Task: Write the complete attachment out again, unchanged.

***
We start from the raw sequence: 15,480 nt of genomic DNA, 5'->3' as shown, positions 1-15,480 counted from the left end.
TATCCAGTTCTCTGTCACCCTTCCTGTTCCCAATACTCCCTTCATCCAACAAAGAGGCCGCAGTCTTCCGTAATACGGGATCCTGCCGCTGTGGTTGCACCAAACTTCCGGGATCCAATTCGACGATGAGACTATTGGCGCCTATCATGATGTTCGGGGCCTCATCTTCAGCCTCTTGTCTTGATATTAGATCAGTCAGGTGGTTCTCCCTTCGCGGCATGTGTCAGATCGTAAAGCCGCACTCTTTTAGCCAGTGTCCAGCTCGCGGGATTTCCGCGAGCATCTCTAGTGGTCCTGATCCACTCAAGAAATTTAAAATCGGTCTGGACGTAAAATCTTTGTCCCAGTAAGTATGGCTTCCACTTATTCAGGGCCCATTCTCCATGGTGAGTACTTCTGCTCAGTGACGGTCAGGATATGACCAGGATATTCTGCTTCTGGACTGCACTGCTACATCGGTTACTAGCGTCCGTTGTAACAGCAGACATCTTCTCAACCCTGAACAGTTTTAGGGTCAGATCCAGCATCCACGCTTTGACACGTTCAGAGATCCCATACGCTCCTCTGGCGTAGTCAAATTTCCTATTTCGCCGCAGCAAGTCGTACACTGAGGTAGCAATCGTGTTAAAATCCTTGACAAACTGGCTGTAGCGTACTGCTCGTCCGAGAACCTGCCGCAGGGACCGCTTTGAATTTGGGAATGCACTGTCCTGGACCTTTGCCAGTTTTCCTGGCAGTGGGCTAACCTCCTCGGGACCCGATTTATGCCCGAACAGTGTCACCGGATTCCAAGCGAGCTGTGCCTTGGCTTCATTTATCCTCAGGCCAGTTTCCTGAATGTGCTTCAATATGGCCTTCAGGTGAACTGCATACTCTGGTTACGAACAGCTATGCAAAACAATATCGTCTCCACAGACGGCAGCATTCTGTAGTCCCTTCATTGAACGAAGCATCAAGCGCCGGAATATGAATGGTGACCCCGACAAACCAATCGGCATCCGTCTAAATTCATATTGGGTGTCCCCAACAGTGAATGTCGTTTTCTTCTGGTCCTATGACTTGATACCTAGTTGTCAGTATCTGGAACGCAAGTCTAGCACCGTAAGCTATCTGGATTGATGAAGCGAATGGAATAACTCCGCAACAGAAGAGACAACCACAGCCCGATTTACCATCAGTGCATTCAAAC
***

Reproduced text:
We start from the raw sequence: 15,480 nt of genomic DNA, 5'->3' as shown, positions 1-15,480 counted from the left end.
TATCCAGTTCTCTGTCACCCTTCCTGTTCCCAATACTCCCTTCATCCAACAAAGAGGCCGCAGTCTTCCGTAATACGGGATCCTGCCGCTGTGGTTGCACCAAACTTCCGGGATCCAATTCGACGATGAGACTATTGGCGCCTATCATGATGTTCGGGGCCTCATCTTCAGCCTCTTGTCTTGATATTAGATCAGTCAGGTGGTTCTCCCTTCGCGGCATGTGTCAGATCGTAAAGCCGCACTCTTTTAGCCAGTGTCCAGCTCGCGGGATTTCCGCGAGCATCTCTAGTGGTCCTGATCCACTCAAGAAATTTAAAATCGGTCTGGACGTAAAATCTTTGTCCCAGTAAGTATGGCTTCCACTTATTCAGGGCCCATTCTCCATGGTGAGTACTTCTGCTCAGTGACGGTCAGGATATGACCAGGATATTCTGCTTCTGGACTGCACTGCTACATCGGTTACTAGCGTCCGTTGTAACAGCAGACATCTTCTCAACCCTGAACAGTTTTAGGGTCAGATCCAGCATCCACGCTTTGACACGTTCAGAGATCCCATACGCTCCTCTGGCGTAGTCAAATTTCCTATTTCGCCGCAGCAAGTCGTACACTGAGGTAGCAATCGTGTTAAAATCCTTGACAAACTGGCTGTAGCGTACTGCTCGTCCGAGAACCTGCCGCAGGGACCGCTTTGAATTTGGGAATGCACTGTCCTGGACCTTTGCCAGTTTTCCTGGCAGTGGGCTAACCTCCTCGGGACCCGATTTATGCCCGAACAGTGTCACCGGATTCCAAGCGAGCTGTGCCTTGGCTTCATTTATCCTCAGGCCAGTTTCCTGAATGTGCTTCAATATGGCCTTCAGGTGAACTGCATACTCTGGTTACGAACAGCTATGCAAAACAATATCGTCTCCACAGACGGCAGCATTCTGTAGTCCCTTCATTGAACGAAGCATCAAGCGCCGGAATATGAATGGTGACCCCGACAAACCAATCGGCATCCGTCTAAATTCATATTGGGTGTCCCCAACAGTGAATGTCGTTTTCTTCTGGTCCTATGACTTGATACCTAGTTGTCAGTATCTGGAACGCAAGTCTAGCACCGTAAGCTATCTGGATTGATGAAGCGAATGGAATAACTCCGCAACAGAAGAGACAACCACAGCCCGATTTACCATCAGTGCATTCAAAC